An intragastric balloon produces large weight losses in the absence of a change in ghrelin or peptide YY
What is already known about this subject?
- The development of obesity is a multi-factorial process that results in an alteration in the neuroendocrine hormones that help regulate appetite and body weight. Weight loss has been shown to alter this neuroendocrine balance so as to promote weight regain.
- An intragastric balloon is an effective method to achieve significant weight loss in obese patients and is well suited for those patients who are looking for an alternative to lifestyle modification alone, and those who are not ready or suitable for surgical intervention.
- Limited research has shown that the weight loss achieved with an intragastric balloon is mediated by altered secretion of the hormones that regulate appetite and weight.
What does this study add?
- There are currently limited data on the effects of intragastric balloons on appetite and weight-related hormones.
- In the current study, we have investigated a broad range of gut hormones and adipokines and their response to weight loss induced by differing methods, and the subsequent effect this may have on weight regain.
- This is an important research area as novel therapies and long-term strategies are needed to counteract the unfavourable changes to the neuroendocrine control of appetite and satiety associated with diet-induced weight loss.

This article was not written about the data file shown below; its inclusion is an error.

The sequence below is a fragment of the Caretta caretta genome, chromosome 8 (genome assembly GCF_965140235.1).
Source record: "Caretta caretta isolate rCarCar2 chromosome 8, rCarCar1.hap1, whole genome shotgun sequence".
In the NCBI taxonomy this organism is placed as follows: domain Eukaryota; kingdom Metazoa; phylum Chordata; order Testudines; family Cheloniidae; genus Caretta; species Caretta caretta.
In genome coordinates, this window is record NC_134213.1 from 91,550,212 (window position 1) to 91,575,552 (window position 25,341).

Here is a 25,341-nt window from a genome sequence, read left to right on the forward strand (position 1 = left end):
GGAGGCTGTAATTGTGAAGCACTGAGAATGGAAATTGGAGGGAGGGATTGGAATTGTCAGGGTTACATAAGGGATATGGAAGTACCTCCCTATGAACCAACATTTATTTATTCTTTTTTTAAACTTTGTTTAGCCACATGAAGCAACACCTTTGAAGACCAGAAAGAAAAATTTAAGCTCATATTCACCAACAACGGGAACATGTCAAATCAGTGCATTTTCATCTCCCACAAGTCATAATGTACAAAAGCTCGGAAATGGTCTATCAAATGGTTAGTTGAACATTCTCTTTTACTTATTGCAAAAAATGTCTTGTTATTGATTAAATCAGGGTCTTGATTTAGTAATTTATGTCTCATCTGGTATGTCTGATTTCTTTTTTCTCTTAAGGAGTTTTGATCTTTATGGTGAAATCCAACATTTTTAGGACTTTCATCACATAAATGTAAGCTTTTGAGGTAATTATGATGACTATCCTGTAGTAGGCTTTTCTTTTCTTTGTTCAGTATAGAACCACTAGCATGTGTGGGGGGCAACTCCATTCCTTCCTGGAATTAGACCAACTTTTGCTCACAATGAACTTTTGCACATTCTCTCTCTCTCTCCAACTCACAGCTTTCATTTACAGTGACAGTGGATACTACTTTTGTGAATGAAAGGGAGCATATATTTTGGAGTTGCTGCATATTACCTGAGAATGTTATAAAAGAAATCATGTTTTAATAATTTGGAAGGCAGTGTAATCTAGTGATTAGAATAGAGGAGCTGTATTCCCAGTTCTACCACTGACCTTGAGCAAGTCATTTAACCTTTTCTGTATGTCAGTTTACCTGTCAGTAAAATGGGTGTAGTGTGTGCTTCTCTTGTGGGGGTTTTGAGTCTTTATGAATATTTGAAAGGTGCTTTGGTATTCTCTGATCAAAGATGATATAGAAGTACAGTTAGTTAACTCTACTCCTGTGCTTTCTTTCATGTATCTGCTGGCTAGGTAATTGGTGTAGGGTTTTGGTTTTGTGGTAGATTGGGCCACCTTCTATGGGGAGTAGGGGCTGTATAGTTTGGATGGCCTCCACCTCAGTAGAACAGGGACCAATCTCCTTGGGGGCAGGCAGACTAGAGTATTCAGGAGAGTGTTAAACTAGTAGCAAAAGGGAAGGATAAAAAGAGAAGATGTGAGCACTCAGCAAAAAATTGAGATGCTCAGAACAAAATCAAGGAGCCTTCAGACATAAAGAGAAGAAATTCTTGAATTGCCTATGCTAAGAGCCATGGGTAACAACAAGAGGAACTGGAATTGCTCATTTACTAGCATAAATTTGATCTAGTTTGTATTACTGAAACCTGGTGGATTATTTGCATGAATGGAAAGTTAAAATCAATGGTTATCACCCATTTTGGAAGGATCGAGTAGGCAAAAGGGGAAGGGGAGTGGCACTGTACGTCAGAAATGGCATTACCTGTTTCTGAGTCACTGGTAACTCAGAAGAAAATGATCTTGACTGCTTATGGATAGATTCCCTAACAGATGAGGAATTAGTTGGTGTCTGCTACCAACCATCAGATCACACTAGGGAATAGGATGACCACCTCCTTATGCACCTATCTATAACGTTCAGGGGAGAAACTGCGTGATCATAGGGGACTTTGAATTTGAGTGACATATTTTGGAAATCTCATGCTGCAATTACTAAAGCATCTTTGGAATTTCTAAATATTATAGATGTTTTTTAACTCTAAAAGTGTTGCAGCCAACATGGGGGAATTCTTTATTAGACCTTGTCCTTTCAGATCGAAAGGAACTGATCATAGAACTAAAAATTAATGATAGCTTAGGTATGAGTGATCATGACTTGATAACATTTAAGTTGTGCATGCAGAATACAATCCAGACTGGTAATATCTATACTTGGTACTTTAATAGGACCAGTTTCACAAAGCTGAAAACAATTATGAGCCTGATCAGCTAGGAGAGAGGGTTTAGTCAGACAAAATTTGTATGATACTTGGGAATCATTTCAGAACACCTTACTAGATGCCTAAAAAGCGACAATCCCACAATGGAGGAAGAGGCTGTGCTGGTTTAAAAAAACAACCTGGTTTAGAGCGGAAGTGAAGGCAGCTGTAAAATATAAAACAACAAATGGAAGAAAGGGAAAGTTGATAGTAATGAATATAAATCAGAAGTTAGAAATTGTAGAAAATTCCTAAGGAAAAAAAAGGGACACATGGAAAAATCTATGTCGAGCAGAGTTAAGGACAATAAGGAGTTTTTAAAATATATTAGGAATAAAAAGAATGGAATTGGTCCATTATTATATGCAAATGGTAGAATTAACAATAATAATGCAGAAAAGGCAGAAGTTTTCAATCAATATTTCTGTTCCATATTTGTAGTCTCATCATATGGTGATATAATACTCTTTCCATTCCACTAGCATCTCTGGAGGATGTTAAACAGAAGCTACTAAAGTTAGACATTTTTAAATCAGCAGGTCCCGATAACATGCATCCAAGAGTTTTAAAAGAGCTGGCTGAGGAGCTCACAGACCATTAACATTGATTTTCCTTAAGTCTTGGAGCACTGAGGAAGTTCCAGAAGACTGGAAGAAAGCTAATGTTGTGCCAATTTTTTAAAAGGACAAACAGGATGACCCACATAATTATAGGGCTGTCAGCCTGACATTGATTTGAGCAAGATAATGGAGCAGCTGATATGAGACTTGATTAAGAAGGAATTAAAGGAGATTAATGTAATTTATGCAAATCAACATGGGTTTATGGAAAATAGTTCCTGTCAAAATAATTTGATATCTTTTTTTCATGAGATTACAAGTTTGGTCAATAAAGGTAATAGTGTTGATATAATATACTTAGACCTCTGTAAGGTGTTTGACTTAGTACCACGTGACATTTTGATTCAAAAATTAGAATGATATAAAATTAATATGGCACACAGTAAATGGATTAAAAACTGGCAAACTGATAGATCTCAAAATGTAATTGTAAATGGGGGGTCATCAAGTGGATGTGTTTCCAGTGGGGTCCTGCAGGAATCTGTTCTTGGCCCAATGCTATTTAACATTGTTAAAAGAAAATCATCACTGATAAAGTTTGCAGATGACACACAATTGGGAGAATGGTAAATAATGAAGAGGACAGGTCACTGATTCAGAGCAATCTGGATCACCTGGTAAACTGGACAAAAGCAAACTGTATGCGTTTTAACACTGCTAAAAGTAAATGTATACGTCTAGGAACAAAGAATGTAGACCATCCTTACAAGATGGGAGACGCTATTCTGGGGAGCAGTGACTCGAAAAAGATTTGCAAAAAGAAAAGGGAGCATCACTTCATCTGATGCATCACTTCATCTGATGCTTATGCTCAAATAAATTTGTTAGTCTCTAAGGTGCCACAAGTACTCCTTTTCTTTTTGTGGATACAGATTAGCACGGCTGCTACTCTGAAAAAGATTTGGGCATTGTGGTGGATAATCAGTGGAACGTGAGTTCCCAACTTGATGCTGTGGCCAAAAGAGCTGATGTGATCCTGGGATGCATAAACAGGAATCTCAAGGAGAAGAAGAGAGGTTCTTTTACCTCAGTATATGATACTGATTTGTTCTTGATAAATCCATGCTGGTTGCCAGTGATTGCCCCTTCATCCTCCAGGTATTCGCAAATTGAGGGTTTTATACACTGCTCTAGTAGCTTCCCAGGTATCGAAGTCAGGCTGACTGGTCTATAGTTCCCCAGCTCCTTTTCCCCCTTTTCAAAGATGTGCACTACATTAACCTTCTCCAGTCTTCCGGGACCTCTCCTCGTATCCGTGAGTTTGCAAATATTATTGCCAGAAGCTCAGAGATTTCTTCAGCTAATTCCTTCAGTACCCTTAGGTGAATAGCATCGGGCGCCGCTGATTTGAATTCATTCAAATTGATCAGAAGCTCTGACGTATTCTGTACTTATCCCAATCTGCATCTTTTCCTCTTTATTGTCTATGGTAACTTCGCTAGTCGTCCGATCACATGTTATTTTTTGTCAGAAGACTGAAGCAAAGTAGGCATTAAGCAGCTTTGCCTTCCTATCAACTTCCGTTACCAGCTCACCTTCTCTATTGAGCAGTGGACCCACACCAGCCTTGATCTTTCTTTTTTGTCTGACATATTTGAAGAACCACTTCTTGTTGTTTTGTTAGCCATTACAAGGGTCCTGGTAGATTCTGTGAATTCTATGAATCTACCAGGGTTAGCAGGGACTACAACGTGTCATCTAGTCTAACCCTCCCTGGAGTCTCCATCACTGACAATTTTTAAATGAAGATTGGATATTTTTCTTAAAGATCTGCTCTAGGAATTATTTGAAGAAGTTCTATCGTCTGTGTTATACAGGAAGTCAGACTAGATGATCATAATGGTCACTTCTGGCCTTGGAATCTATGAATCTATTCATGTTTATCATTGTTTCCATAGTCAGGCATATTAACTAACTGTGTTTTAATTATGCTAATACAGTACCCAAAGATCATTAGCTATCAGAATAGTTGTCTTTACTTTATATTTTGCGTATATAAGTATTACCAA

This study aims to determine the effect of weight loss achieved with different methods on fasting levels of appetite hormones. Sixty-six obese adults with metabolic syndrome were randomized to intragastric balloon (IGB) for 6 months, with a 12-month behavioural modification programme (IGB group, ‘IGBG’) or a 12-month behavioural modification programme alone (control group, ‘CG’). Anthropometric assessments and blood samples were taken every 3 months and total ghrelin, peptide YY (PYY), adiponectin and leptin were measured. Significant weight-loss differences favouring the IGBG were evident between groups at all time points. Ghrelin increased when the IGB was in situ (+39.3 pmol L−1 vs. baseline) and returned to baseline after its removal (−34.7 pmol L−1). Adiponectin and PYY levels remained stable in the IGBG, with transient increases noted in the CG. There were no significant between-group differences for ghrelin, PYY or adiponectin. In the IGBG, despite a decrease in leptin at 6 months (−11.7 ng mL−1), levels increased to baseline after IGB removal (−3.7 ng mL−1). In summary, weight loss associated with the IGB did not alter fasting levels of PYY or adiponectin. There was a return of ghrelin and leptin levels to baseline values after IGB removal. No compensatory rise in ghrelin was evident in either group 12 months after initial weight reduction, suggesting that such treatment strategies may lead to better long-term sustainable weight loss.